They invited any and all. Those new to this land taken, not given, to build and rebuild with them. They cheered the ones previously considered misshapen and useless, as these had been found to be intregal to the structures strength.

There were times and stretches and lengths of great peace when the blocks flourished and grew and inspired and launched a million, billion new ways to think about building. 

But as always there is when freedom looks too frightening, when ones aren’t seeming to fit the plans some held dear, there were times of knocking down. Kicking apart. Burning bridges and building walls.

That was never what this land was meant to hold. 

So this time, when the many blocks spread far and wide realized too late, that some had taken the original blueprints and were using them to deconstruct the towers and buildings and art the many had sacrificed to build together, there was a quick and awful grief.

A palpable sense of mourning what had been accomplished, from bringing so many so different together. Only to now see that there were actually some who were ready to dismantle this land piece by piece.

But there were the ones, the wakers. They stood and spoke and wrote and reminded. And that flame spread quickly. Because it was the many, not the few, who still believed that this land taken, not given, could be built into something worthy of its beauty. 

It’s scarred, rugged, limping, teeming, gorgeous promise ignited. 

The few though, had misjudged, mishandled, miscalculated. Because as often happens when unchecked fear turns anger, then controlling, it can sometimes seem as if they have won. As if they have taken back a land that had already been taken.

This is not where the story ends. It never is. And this time, there have been too many builders and too many apprentices who have knowingly and unknowingly been preparing for such a time.

You see, in the wake of the few wanting to close their doors and lock all in with them, they forgot to knock the towers down. 

The structures that had been quietly being assembled, made of the bits and pieces cast aside by those requiring only uniformity in shape and size.

There aren’t as many of those awe filling thousand year old trees now. And so they have become rare and worth the saving.

The building blocks, they are even more the precious, and it is now that the fight begins to save this land, in all it’s mess and shame, glory and pain, waste and victory; there must, there will be, liberty and justice, for all.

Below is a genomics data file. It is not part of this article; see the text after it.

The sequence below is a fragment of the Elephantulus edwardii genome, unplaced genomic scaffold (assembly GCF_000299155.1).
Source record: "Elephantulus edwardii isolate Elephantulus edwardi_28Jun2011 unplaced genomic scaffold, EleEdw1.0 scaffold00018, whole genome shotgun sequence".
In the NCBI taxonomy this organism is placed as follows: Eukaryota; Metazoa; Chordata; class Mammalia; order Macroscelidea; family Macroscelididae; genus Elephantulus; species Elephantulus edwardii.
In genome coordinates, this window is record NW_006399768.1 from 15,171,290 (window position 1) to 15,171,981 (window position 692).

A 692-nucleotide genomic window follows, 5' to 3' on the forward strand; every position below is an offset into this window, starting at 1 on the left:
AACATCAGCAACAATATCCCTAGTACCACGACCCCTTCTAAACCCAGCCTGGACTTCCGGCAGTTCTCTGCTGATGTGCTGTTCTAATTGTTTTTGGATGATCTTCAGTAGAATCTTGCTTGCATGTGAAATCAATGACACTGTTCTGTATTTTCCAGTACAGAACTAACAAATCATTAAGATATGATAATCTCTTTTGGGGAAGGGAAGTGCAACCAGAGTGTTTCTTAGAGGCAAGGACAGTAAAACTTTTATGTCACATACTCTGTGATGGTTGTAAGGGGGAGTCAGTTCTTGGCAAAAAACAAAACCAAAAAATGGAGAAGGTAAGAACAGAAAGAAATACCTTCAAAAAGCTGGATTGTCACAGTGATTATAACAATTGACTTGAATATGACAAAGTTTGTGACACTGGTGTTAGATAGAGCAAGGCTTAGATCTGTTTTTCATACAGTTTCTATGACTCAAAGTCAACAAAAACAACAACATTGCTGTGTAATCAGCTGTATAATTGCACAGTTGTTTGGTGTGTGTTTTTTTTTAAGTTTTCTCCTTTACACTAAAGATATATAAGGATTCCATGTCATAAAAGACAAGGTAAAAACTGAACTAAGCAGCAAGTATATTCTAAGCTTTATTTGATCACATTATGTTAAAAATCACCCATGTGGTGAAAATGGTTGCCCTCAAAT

For there is one thing you cannot control, and that is love.

The Blueprints

Hear this, young men and women everywhere, and proclaim it far and wide. The earth is yours and the fullness thereof. Be kind, but be fierce. You are needed now more than ever before. Take up the mantle of change. For this is your time.–Winston Churchill


How is it possible we are here? 

What seemed a publicity stunt was ratified by the Repulican Party.

There were warning signs. 

It’s just that the many, the majority, the committed to continuing progress in our country did not, could not, would not believe that the worst could happen. On any planet. 

As soon as the election results (gulp) woke me on my radio alarm clock November 9, 2016, though, I knew that the worst had happened. 

And nothing was going to be better, or great, or tolerable as long as the electorate-voted president-elect was going to be in the most visible position in America.

Oh. My. Beautiful. Country. 

My NFL team lost last weekend. Lost big, in most painful ways. Mistakes, accidents, domino effect slips and slides all led to the unbearable end to the Seahawks season. We can debate and talk about all the reasons for the loss. 

But right now, it just feels like one more good thing gone wrong.

What did I ever do to you January? We made a deal, remember at 12:01, January 1st, 2017? You were there. And we all agreed that this year was not going to be even close to last year. 

You were going to let people live, reunite a country, take my team to the SuperBowl and bring to a halt the avalanche of financial emergency situations that had begun my winter. 

This Monday was ‘Blue Monday’. The third Monday of January, which will typically find those on the verge at their very most stressed and depressed. The holidays gone. The bills piled high. Vitamin D levels in the basement.

But this year, it didn’t feel terrible because instead, being Martin Luther King Jr. day, I could focus on celebrating not only a man, and his incredible legacy, but also remember that when our country has shown its very ugliest worst, there are those who rise up and show how a person can stir in a nation the very best and most beautiful.

But this Friday.

I’m not ready. 

I don’t like saying goodbye to people I like listening to and learning from. To people who make me better. To people I love. 

This is going to be hard, so much, much harder than I wish it ever had to be.